We didn't see—nor could many have predicted—much of what was coming when Hillary Clinton said she was running for president a second time. As of Wednesday, it has been two years since that official announcement.
You may remember April 2015: "Uptown Funk" still enraptured the nation, the Duke men's basketball team had just won a national championship and the political aspirations of Donald J. Trump served mostly as fodder for jokes and scoffs of disbelief. Yes, those were simpler, less upside-down times.
After weeks of staff preparations, Clinton dropped the video announcing she planned to run, and it was immediately assumed by many that the Democratic nomination already belonged to her. At the time, Senator Bernie Sanders—who would prove a major challenge to the former secretary of state in the primary, pushing her toward a more progressive agenda—was an afterthought, with just 14 percent of Democrats saying they would even consider voting for the Vermont independent.
"She's by far the favorite to win the nomination," said NPR in an article about Clinton declaring her candidacy.
"The announcement effectively began what could be one of the least contested races, without an incumbent, for the Democratic presidential nomination in recent history," said The New York Times.
While most observers didn't see the Sanders or Trump phenomena coming—the consensus then was that Wisconsin Governor Scott Walker, former Florida Governor Jeb Bush and Florida Senator Marco Rubio were the main Republican contenders—folks did foresee email troubles. Most stories at the time listed as a liability Clinton's use of a personal email server during her tenure as secretary of state, although none could predict her campaign would be hacked, leading to the stolen emails being released by WikiLeaks.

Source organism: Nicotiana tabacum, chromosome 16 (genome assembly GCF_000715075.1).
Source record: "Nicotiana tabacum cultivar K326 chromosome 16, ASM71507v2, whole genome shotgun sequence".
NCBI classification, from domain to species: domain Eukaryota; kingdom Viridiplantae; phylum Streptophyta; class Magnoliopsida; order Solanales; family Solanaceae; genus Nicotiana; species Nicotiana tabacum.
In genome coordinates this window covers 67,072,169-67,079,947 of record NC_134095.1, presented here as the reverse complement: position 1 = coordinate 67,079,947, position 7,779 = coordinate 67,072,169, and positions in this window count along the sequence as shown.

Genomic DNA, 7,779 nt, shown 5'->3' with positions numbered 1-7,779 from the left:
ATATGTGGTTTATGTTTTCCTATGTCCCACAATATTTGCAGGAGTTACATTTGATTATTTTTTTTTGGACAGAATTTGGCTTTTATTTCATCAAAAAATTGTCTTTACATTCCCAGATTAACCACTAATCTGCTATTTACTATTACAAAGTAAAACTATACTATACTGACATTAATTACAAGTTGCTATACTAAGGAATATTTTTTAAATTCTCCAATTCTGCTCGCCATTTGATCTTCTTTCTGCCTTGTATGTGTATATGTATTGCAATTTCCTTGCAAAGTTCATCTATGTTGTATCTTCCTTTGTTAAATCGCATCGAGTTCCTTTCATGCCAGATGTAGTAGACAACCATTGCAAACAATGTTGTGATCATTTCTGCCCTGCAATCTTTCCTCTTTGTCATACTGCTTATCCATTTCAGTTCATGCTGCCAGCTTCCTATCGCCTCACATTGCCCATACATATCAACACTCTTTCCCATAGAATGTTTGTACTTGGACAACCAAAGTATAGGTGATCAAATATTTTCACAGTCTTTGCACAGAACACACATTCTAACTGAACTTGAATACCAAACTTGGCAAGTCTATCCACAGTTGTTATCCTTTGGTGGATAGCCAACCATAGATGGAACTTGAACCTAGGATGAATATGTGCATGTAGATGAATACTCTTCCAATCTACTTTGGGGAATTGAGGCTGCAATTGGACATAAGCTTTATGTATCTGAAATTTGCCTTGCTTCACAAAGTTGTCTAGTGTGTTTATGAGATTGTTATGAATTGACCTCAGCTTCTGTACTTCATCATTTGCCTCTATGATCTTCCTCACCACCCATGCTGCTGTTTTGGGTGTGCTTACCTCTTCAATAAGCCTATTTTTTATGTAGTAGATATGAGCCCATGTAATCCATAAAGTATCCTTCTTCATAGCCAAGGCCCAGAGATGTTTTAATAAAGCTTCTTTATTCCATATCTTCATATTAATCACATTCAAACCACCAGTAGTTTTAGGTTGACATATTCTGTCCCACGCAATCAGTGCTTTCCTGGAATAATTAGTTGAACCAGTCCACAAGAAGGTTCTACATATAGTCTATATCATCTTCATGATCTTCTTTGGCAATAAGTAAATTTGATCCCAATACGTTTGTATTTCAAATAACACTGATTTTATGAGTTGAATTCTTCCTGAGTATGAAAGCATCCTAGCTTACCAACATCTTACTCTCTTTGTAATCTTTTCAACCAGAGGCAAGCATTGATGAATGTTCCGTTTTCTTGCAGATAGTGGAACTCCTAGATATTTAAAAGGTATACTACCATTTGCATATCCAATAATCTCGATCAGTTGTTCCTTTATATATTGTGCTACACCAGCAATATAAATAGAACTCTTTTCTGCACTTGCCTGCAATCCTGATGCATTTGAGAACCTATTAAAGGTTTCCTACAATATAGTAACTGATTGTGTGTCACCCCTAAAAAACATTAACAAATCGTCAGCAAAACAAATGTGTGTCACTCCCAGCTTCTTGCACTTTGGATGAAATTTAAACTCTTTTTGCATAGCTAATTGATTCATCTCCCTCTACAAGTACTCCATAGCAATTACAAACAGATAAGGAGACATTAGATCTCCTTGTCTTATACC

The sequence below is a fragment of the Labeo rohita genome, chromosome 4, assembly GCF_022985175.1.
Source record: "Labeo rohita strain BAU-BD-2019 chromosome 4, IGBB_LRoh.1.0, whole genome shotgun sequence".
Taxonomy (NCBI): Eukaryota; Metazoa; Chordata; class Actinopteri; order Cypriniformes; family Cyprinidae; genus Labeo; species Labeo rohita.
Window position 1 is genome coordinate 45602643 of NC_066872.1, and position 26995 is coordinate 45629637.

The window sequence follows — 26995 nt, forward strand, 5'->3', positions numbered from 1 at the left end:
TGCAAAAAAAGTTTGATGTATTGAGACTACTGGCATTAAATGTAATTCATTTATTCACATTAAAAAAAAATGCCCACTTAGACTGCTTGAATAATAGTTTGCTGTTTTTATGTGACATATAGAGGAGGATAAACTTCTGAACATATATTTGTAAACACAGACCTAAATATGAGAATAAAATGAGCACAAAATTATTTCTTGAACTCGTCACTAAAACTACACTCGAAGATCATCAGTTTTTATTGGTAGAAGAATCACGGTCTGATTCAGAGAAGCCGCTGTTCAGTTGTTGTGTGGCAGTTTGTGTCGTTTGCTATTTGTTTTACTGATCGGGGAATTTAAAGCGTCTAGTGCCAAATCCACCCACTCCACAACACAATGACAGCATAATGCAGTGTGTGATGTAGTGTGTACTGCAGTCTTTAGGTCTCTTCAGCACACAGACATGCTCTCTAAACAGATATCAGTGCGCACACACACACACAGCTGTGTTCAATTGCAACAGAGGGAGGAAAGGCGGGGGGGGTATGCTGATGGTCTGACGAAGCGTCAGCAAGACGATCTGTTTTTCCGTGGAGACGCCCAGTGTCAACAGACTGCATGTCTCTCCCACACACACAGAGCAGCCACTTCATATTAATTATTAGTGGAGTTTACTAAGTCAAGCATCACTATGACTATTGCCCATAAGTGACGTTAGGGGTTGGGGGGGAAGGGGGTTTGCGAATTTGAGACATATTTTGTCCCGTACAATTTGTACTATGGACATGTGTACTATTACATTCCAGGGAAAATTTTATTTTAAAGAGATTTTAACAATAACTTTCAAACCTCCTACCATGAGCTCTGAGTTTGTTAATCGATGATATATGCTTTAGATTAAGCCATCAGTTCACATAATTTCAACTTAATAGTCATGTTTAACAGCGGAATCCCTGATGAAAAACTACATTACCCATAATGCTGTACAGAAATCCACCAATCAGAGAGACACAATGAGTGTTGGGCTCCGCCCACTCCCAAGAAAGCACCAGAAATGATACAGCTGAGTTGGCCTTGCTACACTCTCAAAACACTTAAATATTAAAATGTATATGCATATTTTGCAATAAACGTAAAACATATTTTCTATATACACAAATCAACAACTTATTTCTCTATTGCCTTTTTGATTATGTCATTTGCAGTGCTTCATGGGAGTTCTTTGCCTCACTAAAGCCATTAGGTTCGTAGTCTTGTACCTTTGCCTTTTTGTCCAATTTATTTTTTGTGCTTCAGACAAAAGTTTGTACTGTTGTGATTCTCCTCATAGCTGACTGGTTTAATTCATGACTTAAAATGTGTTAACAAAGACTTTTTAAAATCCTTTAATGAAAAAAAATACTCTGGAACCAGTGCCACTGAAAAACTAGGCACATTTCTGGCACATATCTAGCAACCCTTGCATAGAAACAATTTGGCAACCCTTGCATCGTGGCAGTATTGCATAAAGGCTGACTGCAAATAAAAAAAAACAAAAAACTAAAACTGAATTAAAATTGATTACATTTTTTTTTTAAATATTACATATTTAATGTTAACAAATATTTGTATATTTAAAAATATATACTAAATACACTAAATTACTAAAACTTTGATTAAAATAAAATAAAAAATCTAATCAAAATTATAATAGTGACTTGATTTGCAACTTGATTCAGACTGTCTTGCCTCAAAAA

A memo at the time of the Clinton announcement from her campaign manager, Robby Mook, seemed to want to paint Clinton in a new light, as someone outside the Washington establishment—an area that would, of course, be a point of attack for Trump again and again.
"We are humble," the memo read, according to CNN. "We take nothing for granted, we are never afraid to lose, we always outcompete and fight for every vote we can win. We know this campaign will be won on the ground, in states."
The notion that Clinton could reinvent the public's view of her in many ways failed. Sanders ginned up enthusiasm through his pitch to the working man, while Trump largely slammed Clinton as "crooked" and out of touch during his quest to court white, working-class men in states that voted Democratic in 2012, such as Michigan, Ohio and Pennsylvania.
The two years that followed the Clinton video drop included a bevy of previously unimaginable events: The Chicago Cubs won a World Series after more than 100 years of futility, Britain voted to leave the European Union, a soccer team won a Premier League crown despite 5,000/1 odds and, of course, a former reality TV star blustered his way to the most powerful job in the world. Along the way, many areas of the globe saw a brand of nationalism that once was relegated to the relative fringes push its way to the political forefront.
But on April 12, 2015, the announcement video released by Clinton—featuring workers and families from all backgrounds—earnestly pleaded with voters to get behind the Democrat's vision of the future.
"I'm hitting the road to earn your vote," Clinton said in the video. "Because it's your time—and I hope you'll join me on this journey."
And what a journey it was.
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